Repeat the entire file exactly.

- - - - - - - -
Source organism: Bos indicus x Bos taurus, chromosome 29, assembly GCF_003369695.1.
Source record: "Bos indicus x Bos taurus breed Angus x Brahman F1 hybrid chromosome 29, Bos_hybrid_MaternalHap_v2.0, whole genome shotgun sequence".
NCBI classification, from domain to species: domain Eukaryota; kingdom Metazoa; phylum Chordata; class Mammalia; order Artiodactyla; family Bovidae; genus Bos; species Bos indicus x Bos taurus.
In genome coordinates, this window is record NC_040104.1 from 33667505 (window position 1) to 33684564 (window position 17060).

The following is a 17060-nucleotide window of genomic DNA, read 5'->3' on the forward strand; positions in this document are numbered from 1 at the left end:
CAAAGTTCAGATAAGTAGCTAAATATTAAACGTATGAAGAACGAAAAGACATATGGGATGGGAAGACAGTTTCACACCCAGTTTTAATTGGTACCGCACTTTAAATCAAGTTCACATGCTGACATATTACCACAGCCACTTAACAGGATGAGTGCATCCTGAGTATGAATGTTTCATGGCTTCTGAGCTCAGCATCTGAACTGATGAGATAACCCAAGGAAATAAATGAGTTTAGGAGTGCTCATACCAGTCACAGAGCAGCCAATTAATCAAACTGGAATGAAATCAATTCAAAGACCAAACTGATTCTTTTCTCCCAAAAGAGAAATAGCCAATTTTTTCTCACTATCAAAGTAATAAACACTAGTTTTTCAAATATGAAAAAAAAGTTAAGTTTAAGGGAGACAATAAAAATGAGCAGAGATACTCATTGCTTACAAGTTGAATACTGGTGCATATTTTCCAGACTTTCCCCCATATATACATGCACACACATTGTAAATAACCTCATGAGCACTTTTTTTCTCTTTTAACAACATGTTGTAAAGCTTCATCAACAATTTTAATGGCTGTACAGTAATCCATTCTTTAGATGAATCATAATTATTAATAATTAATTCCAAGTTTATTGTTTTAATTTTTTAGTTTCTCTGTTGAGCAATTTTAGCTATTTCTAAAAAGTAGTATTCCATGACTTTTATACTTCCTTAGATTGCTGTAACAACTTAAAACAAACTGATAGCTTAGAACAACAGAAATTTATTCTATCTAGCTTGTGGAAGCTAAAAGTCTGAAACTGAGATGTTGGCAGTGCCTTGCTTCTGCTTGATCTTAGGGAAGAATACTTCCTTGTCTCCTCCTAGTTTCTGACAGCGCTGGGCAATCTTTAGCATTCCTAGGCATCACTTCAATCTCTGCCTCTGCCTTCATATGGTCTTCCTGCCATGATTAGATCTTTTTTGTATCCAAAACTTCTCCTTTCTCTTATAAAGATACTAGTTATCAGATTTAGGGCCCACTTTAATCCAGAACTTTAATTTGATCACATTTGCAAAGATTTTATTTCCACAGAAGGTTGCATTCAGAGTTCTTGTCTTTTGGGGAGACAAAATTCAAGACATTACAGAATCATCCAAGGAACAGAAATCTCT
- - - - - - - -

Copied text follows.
Source organism: Bos indicus x Bos taurus, chromosome 29, assembly GCF_003369695.1.
Source record: "Bos indicus x Bos taurus breed Angus x Brahman F1 hybrid chromosome 29, Bos_hybrid_MaternalHap_v2.0, whole genome shotgun sequence".
NCBI classification, from domain to species: domain Eukaryota; kingdom Metazoa; phylum Chordata; class Mammalia; order Artiodactyla; family Bovidae; genus Bos; species Bos indicus x Bos taurus.
In genome coordinates, this window is record NC_040104.1 from 33667505 (window position 1) to 33684564 (window position 17060).

The following is a 17060-nucleotide window of genomic DNA, read 5'->3' on the forward strand; positions in this document are numbered from 1 at the left end:
CAAAGTTCAGATAAGTAGCTAAATATTAAACGTATGAAGAACGAAAAGACATATGGGATGGGAAGACAGTTTCACACCCAGTTTTAATTGGTACCGCACTTTAAATCAAGTTCACATGCTGACATATTACCACAGCCACTTAACAGGATGAGTGCATCCTGAGTATGAATGTTTCATGGCTTCTGAGCTCAGCATCTGAACTGATGAGATAACCCAAGGAAATAAATGAGTTTAGGAGTGCTCATACCAGTCACAGAGCAGCCAATTAATCAAACTGGAATGAAATCAATTCAAAGACCAAACTGATTCTTTTCTCCCAAAAGAGAAATAGCCAATTTTTTCTCACTATCAAAGTAATAAACACTAGTTTTTCAAATATGAAAAAAAAGTTAAGTTTAAGGGAGACAATAAAAATGAGCAGAGATACTCATTGCTTACAAGTTGAATACTGGTGCATATTTTCCAGACTTTCCCCCATATATACATGCACACACATTGTAAATAACCTCATGAGCACTTTTTTTCTCTTTTAACAACATGTTGTAAAGCTTCATCAACAATTTTAATGGCTGTACAGTAATCCATTCTTTAGATGAATCATAATTATTAATAATTAATTCCAAGTTTATTGTTTTAATTTTTTAGTTTCTCTGTTGAGCAATTTTAGCTATTTCTAAAAAGTAGTATTCCATGACTTTTATACTTCCTTAGATTGCTGTAACAACTTAAAACAAACTGATAGCTTAGAACAACAGAAATTTATTCTATCTAGCTTGTGGAAGCTAAAAGTCTGAAACTGAGATGTTGGCAGTGCCTTGCTTCTGCTTGATCTTAGGGAAGAATACTTCCTTGTCTCCTCCTAGTTTCTGACAGCGCTGGGCAATCTTTAGCATTCCTAGGCATCACTTCAATCTCTGCCTCTGCCTTCATATGGTCTTCCTGCCATGATTAGATCTTTTTTGTATCCAAAACTTCTCCTTTCTCTTATAAAGATACTAGTTATCAGATTTAGGGCCCACTTTAATCCAGAACTTTAATTTGATCACATTTGCAAAGATTTTATTTCCACAGAAGGTTGCATTCAGAGTTCTTGTCTTTTGGGGAGACAAAATTCAAGACATTACAGAATCATCCAAGGAACAGAAATCTCT